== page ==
Getting it right for our water resource

You may not know this but the rivers and streams of the Westcountry play a big role in the life of everyone who lives and works across the region, in addition to providing homes and sustenance for a variety of wildlife.

Demand for water, along with other human-related issues such as pollution, can cause negative consequences on a river’s ecosystem. It also creates unnecessary expense when turning the water from them into clean drinking water.

In 2019, we held our first Water Resilient Summit. We also launched our Community Water Resilience & Adaptation Fund. The ambition for this Fund is to bolster our mobile Watertight Library and more, enabling us to take it out on the road to work with local communities across the region to build a shared understanding of how our  water environments provide us all with benefits, everyday.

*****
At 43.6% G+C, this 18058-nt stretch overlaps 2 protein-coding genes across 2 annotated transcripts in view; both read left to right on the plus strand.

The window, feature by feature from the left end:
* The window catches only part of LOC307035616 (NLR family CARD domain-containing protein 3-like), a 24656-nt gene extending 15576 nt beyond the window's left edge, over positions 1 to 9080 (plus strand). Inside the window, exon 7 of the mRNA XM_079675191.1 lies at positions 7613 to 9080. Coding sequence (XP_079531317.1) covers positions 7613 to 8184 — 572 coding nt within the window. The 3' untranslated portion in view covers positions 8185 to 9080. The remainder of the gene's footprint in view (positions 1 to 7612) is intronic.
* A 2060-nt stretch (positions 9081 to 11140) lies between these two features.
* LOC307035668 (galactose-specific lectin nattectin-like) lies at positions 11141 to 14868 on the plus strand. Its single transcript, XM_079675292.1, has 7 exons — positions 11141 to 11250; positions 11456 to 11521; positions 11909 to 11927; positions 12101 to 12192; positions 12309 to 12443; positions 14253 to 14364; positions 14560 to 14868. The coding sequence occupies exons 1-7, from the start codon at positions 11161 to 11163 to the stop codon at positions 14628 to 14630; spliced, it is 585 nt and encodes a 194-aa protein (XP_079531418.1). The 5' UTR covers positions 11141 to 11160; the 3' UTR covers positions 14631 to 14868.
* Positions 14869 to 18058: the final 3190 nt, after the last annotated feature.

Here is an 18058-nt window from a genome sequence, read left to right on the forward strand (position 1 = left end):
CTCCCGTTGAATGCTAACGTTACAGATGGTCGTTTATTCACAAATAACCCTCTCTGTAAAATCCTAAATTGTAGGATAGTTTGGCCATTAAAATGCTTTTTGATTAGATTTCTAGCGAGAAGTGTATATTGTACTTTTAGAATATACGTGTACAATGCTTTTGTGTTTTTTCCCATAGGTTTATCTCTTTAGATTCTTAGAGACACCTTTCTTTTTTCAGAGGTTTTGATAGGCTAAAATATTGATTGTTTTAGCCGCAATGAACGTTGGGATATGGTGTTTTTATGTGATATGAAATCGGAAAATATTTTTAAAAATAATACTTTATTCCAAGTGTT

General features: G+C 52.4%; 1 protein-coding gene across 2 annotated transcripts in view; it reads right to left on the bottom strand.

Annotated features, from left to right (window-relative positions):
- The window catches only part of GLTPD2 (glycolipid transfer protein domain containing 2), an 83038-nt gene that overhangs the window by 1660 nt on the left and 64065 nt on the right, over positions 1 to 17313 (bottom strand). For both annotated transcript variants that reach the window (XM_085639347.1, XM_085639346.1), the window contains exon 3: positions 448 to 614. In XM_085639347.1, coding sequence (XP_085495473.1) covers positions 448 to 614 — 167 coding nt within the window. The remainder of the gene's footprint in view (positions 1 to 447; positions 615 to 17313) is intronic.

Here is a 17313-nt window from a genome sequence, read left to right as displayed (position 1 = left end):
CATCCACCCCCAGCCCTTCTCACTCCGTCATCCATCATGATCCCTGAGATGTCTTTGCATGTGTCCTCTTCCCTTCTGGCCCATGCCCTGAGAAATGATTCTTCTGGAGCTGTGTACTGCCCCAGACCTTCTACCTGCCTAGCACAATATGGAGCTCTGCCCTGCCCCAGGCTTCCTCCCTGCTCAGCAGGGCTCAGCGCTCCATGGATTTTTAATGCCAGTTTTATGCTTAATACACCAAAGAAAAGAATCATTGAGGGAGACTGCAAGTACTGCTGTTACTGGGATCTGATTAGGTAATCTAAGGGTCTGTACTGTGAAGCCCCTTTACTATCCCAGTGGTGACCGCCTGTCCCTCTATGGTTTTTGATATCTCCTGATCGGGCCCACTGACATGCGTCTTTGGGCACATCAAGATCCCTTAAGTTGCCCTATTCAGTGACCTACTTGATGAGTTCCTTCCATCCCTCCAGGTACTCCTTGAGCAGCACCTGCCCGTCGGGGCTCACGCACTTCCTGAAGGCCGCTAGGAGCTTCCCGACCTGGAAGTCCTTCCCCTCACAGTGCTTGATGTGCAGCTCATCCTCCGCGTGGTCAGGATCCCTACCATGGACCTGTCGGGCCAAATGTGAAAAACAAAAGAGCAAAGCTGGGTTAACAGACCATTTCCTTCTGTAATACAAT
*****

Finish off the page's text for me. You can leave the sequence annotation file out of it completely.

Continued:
By speaking with people about what the longevity of their local water environments might mean for them, their communities, businesses and nature over the next 10 to 20 years, we aim to find and/or deliver solutions to potential challenges such as drought and/or flooding.

Visit our Community Water Resilience page to find out how you can get involved and support the Fund.


Join us at watertight.community/ to to discover all our latest Watertight news. 

Find out about the WATERTIGHT Challenge too – we dare you to see if you can reduce the amount of water you use each day, week-by-week and month-by-month.

Watch our Head of Evidence and Engagement Nick as he records his attempt at doing so – can you do better?

The ultimate achievement is to qualify for our SUB-100 CLUB (using less than 100 litres per day).

Check useful guides and meet some of our Watertight Champions too.

Our online Watertight Resources

We hope you find these useful – do let us know about anything you think would be handy to include.


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Top Water Saving Tips
South West Water's 5 Litres Challenge